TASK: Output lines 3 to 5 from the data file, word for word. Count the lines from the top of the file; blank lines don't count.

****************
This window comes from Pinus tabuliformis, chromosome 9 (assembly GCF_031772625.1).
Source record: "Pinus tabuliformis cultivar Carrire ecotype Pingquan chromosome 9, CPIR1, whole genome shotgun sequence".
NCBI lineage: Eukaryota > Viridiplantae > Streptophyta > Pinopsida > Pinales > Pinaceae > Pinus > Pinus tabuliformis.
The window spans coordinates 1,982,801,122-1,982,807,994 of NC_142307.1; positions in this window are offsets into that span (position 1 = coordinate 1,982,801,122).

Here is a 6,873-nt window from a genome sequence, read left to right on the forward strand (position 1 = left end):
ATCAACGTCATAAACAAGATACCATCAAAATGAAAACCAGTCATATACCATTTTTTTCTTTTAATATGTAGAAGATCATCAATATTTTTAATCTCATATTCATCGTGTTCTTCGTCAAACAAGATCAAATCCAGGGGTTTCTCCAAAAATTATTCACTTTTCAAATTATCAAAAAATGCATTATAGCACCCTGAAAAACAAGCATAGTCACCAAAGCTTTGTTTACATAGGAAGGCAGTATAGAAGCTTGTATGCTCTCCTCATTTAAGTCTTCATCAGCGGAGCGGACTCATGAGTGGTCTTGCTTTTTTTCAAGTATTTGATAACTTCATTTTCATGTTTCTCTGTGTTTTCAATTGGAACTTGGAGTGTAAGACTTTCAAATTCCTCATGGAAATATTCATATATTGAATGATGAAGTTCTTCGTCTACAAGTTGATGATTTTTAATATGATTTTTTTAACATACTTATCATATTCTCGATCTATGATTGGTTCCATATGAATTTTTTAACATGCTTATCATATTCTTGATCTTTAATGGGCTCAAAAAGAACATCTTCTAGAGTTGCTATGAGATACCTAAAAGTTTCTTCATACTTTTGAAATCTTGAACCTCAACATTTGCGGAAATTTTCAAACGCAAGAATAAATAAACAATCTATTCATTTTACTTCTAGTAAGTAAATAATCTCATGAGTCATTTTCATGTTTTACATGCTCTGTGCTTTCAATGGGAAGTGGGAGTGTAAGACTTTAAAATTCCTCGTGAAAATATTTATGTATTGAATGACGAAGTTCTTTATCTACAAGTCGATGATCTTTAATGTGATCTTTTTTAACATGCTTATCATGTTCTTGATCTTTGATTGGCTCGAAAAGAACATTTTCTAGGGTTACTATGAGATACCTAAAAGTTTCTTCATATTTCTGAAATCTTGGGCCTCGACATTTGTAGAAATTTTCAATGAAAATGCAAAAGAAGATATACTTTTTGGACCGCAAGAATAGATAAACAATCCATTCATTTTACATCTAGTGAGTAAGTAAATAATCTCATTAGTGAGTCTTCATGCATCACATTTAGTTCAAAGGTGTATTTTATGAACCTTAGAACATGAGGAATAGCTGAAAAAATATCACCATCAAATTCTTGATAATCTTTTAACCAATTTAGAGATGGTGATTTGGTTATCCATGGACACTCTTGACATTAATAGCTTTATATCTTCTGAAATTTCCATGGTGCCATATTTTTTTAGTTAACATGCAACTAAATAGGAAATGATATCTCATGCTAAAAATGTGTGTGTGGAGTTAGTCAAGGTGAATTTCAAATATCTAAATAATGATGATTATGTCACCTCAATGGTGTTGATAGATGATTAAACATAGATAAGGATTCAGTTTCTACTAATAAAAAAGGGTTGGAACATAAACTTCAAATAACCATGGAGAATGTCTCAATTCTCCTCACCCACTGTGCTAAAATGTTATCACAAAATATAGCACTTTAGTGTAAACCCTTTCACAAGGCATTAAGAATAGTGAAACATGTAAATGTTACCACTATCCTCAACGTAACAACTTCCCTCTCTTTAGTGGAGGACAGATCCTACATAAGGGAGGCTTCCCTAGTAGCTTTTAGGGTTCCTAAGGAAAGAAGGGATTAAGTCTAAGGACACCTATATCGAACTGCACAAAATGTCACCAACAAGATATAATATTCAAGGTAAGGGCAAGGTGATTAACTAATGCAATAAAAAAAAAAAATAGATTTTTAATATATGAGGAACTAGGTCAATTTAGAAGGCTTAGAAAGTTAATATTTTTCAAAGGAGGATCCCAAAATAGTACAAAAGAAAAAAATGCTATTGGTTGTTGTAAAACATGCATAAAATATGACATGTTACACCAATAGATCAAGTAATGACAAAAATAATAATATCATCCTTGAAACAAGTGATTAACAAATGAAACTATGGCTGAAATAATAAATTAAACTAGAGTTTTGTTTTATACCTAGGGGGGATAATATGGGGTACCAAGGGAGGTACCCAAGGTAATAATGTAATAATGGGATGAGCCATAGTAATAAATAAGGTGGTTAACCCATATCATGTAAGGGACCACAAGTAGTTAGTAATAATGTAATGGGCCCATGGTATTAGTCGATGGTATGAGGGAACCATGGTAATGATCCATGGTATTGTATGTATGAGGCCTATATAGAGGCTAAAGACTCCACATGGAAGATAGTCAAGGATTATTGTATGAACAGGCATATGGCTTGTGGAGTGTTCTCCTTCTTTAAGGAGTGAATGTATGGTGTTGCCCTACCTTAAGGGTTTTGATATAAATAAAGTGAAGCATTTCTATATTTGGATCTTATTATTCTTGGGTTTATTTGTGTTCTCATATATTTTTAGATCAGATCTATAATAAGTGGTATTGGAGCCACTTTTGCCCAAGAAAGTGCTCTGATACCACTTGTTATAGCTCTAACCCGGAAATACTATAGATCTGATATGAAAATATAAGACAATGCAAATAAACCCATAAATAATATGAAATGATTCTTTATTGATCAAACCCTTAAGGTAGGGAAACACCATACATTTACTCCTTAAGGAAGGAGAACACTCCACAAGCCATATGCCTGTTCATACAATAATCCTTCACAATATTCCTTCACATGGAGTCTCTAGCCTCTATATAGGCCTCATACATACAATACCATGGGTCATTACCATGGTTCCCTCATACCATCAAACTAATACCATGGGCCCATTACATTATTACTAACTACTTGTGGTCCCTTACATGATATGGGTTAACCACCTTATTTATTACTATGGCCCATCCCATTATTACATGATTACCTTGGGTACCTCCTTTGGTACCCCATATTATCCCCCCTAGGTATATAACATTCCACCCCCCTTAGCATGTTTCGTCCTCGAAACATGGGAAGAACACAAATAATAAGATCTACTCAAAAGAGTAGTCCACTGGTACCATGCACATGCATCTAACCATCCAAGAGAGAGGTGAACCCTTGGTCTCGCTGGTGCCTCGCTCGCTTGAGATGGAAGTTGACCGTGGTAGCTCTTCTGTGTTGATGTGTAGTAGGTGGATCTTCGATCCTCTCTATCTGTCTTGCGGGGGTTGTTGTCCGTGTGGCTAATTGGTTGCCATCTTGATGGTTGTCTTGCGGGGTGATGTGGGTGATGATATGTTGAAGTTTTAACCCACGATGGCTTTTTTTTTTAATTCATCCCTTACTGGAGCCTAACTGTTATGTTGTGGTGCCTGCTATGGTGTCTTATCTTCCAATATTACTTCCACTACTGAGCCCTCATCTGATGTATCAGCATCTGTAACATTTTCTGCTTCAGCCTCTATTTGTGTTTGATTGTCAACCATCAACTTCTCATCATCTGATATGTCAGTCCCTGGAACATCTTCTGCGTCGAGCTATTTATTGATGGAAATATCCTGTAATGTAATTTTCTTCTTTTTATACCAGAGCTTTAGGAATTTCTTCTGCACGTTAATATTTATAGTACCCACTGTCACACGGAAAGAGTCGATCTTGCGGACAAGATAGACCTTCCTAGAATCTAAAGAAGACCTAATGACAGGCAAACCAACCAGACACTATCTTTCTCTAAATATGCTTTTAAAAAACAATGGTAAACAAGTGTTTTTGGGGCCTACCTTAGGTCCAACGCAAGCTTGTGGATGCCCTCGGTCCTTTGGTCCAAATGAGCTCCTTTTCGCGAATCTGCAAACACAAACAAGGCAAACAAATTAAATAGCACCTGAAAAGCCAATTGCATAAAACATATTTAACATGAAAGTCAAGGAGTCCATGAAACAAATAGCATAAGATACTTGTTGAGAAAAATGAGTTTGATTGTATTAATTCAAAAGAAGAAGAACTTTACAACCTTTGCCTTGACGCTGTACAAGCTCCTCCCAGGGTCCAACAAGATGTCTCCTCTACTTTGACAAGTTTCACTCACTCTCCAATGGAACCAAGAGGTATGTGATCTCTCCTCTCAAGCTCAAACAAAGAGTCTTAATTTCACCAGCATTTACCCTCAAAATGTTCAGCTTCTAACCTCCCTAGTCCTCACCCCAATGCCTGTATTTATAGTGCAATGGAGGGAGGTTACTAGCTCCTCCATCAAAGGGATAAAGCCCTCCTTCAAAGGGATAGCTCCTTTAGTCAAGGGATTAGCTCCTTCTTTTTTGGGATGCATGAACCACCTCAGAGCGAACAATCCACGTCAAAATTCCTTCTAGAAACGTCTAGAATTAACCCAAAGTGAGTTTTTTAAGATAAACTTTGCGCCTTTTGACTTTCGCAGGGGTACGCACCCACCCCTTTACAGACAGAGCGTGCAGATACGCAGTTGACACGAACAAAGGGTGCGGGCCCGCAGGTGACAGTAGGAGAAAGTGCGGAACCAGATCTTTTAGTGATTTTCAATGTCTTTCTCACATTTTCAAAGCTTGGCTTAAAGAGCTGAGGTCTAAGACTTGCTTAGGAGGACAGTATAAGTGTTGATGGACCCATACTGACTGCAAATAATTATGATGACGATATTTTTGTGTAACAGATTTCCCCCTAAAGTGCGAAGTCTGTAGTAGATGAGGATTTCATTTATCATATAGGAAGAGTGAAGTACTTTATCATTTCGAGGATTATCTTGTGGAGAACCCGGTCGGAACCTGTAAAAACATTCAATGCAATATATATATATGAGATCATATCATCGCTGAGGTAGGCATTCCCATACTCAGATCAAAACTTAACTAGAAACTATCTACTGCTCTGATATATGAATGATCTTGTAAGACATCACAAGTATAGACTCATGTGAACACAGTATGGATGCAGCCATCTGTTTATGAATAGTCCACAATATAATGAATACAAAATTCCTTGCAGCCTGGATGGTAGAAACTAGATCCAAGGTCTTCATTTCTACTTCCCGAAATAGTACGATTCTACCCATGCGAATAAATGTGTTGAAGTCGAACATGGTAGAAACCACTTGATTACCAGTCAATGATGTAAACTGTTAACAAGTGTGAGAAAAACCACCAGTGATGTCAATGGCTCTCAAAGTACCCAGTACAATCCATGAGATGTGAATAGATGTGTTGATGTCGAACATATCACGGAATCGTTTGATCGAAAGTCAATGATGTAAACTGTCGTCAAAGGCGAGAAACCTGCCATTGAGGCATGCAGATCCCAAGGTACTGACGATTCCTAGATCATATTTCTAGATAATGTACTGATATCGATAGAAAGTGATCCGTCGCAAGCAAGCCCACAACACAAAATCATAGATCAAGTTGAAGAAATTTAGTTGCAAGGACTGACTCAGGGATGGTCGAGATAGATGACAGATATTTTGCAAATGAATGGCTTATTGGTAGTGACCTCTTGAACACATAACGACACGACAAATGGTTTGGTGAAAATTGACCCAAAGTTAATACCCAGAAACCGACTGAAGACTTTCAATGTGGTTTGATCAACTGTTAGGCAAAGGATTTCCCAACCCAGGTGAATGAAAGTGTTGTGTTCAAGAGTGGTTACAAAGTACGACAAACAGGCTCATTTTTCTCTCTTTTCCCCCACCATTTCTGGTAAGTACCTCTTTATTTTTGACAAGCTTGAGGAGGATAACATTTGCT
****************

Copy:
NCBI lineage: Eukaryota > Viridiplantae > Streptophyta > Pinopsida > Pinales > Pinaceae > Pinus > Pinus tabuliformis.
The window spans coordinates 1,982,801,122-1,982,807,994 of NC_142307.1; positions in this window are offsets into that span (position 1 = coordinate 1,982,801,122).

Here is a 6,873-nt window from a genome sequence, read left to right on the forward strand (position 1 = left end):